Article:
dians, lying within the exterior boundaries of the territory of Dakota, was defined by article 2 of the treaty concluded April 29, 1868, (15 St. 635,) and by section 1839 Rev. St., it is excepted out of and constitutes no part of that territory. The object of this exception is stated to be to exclude the jurisdiction of any state or territorial government over Indians within its exterior lines, without their consent, where their rights have been reserved and remain unextinguished by treaty. But the district courts of the territory having, by law, the jurisdiction of district and circuit courts of the United States, may, in that character, take cognizance of offenses against the laws of the United States, although committed within an Indian reservation, when the latter is situate within the space which is constituted by the authority of the territorial government the judicial district of such court. If the land reserved for the exclusive occupancy of Indians lies outside the exterior boundaries of any organized territorial government, it would require an act of congress to attach it to a judicial district, of which there are many instances, the latest being the act of January 6, 1883, by which a part of the Indian territory was attached to the district of Kansas and a part of the northern district of Texas. 22 St. 400. In the present case the Sioux reservation is within the geographical limits of the territory of Dakota, and being excepted out of it only in respect to the territorial government, the district court of that territory within the geographical boundaries of whose district it lies, may exercise jurisdiction under the laws of the United States over offenses made punishable by them, committed within its limits. U. S. v. Dawson, 15 How. 467;*U. S. v. Jackalow, 1 Black, 484; U. S. v. Rogers, 4 How. 567; U. S. v. Alberty, Hemp. 444, opinion by Mr. Justice DANIEL; U. S. v. Starr, Id. 469; U.S.V. Ta-wan-ga-ca, Id. 304. The district court has two distinct jurisdictions. As a territorial court it administers the local law of the territorial government; as invested by act of congress with jurisdiction to administer the laws of the United States, it has all the authority of circuit and district courts; so that, in the former character, it may try a prisoner for murder committed in the territory proper, under the local law, which requires the jury to determine whether the punishment shall be death or imprisonment for life; (Laws Dak. 1883, c. 9;) and, in the other character, try another for a murder committed within the Indian reservation, under a law of the United States, which imposes, in case of conviction, the penalty of death.
Section 2145 of the Revised Statutes extends the general laws of the United States as to the punishment of crimes committed in any place within their sole and exclusive jurisdiction, except the District of Columbia, to the Indian country, and it becomes necessary, therefore, to inquire whether the locality of the homicide, for which the prisoner was convicted of murder, is within that description.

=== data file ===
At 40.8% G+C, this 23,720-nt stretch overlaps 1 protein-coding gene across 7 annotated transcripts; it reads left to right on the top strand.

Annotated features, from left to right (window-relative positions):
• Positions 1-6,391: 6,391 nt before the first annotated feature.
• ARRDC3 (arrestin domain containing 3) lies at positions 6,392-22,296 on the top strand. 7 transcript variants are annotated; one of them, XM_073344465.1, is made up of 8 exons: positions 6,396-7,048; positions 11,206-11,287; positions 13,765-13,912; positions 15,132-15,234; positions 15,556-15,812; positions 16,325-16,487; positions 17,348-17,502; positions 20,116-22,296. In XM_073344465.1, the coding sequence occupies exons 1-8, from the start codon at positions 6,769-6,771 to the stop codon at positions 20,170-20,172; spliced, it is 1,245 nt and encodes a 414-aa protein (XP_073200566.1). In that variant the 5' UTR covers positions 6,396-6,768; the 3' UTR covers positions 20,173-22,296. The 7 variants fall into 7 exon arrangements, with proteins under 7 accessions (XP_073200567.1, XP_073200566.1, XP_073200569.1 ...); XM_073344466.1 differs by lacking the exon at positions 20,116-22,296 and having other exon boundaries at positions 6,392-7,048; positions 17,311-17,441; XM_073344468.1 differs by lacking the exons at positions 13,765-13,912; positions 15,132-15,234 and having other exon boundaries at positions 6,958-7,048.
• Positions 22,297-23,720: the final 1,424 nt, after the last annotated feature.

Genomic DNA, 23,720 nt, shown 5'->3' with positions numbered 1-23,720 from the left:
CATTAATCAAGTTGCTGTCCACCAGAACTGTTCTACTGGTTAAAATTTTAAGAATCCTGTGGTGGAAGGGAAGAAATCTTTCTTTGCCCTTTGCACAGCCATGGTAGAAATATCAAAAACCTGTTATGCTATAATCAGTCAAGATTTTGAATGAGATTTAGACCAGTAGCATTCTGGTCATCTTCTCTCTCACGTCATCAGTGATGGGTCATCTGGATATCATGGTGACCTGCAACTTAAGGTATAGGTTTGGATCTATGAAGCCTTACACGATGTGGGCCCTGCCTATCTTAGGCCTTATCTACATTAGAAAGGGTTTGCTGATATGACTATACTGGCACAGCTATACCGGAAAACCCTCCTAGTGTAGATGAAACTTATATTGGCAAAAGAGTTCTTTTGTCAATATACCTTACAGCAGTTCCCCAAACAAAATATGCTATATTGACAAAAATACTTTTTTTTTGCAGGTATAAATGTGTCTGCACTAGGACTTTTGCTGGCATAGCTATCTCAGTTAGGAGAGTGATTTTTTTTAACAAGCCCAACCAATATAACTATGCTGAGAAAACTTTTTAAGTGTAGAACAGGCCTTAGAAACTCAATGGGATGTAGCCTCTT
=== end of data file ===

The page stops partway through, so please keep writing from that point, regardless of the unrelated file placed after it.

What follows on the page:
The first section of the Indian intercourse act of June 30, 1884, defines the Indian country as follows:
“That all that part of the United States west of the Mississippi, and not within the states of Missouri and Louisana or the territory of Arkansas, and also that part of the United States east of the Mississippi river not within any state, to which the Indian title has not been extinguished, for the purposes of this act, be taken and be deemed to be the Indian country.”
Since the passage of that act great changes have taken place by the acquisition of new territory, by the creation of new states, and by the organization of territorial governments, and the Revised Statutes, while retaining the substance of many important provisions of the act of 1834, with amendments and-additions since made regulat-* ing intercourse with the Indian tribes, has, nevertheless, omitted all definition of what now must be taken to be “the Indian country. Nevertheless, although the section of the act of 1834 containing the definition of that date has been repealed, it is not to be regarded as if it had never been adopted, but may be referred to in connection with the provisions of its original context which remain in force, and may be considered in connection with the changes which have taken place in our situation, with a view of determining from time to time what must be regarded as Indian country, where it is spoken of in the statutes. It is an admitted rule in the interpretation of statutes that clauses which have been repealed may still be considered in construing the provisions that remain in force. BRAMWELL, L. J. in Atty. Gen. v. Lamplough, 3 Exch. Div. 223-227; Hardc. St. 217; Savings Bank v. Collector, 3 Wall. 495-513; Com. v. Bailey, 13 Allen, 541. This rule was applied in reference to the very question now under consideration in Bates v. Clark, 95 U. S. 204, decided at the October term, 1877. It was said in that case by Mr. Justice MILLER, delivering the opinion of the court, that "it follows from this that all the country described by the act of 1834 as Indian country remains Indian country so long as the Indians retain their original title to the soil, and ceases to be Indian country whenever they lose that title, in the absence of any different provision by treaty or by act of congress." In our opinion that definition now applies to all the country to which the Indian title has not been extinguished within the limits of the United States, even when not within a reservation expressly set apart for the exclusive occupancy of Indians, although much of it has been acquired since the passage of the act of 1834, and notwithstanding the formal definition in that act has been dropped from the statutes, excluding, however, any territory embraced within the exterior geographical limits of a state, not excepted from its jurisdiction by treaty or by statute at the time of its admission into the Union, but saving, even in respect to territory not thus es. cepted and actually in the exclusive occupancy of Indians, the authority of congress over it, *under the constitutional power to regulate commerce with the Indian tribes, and under any treaty made in pursuance of it. U. S. v. McBratney, 104 U. 8. 621. This defini. tion, though not now expressed in the Revised Statutes, is implied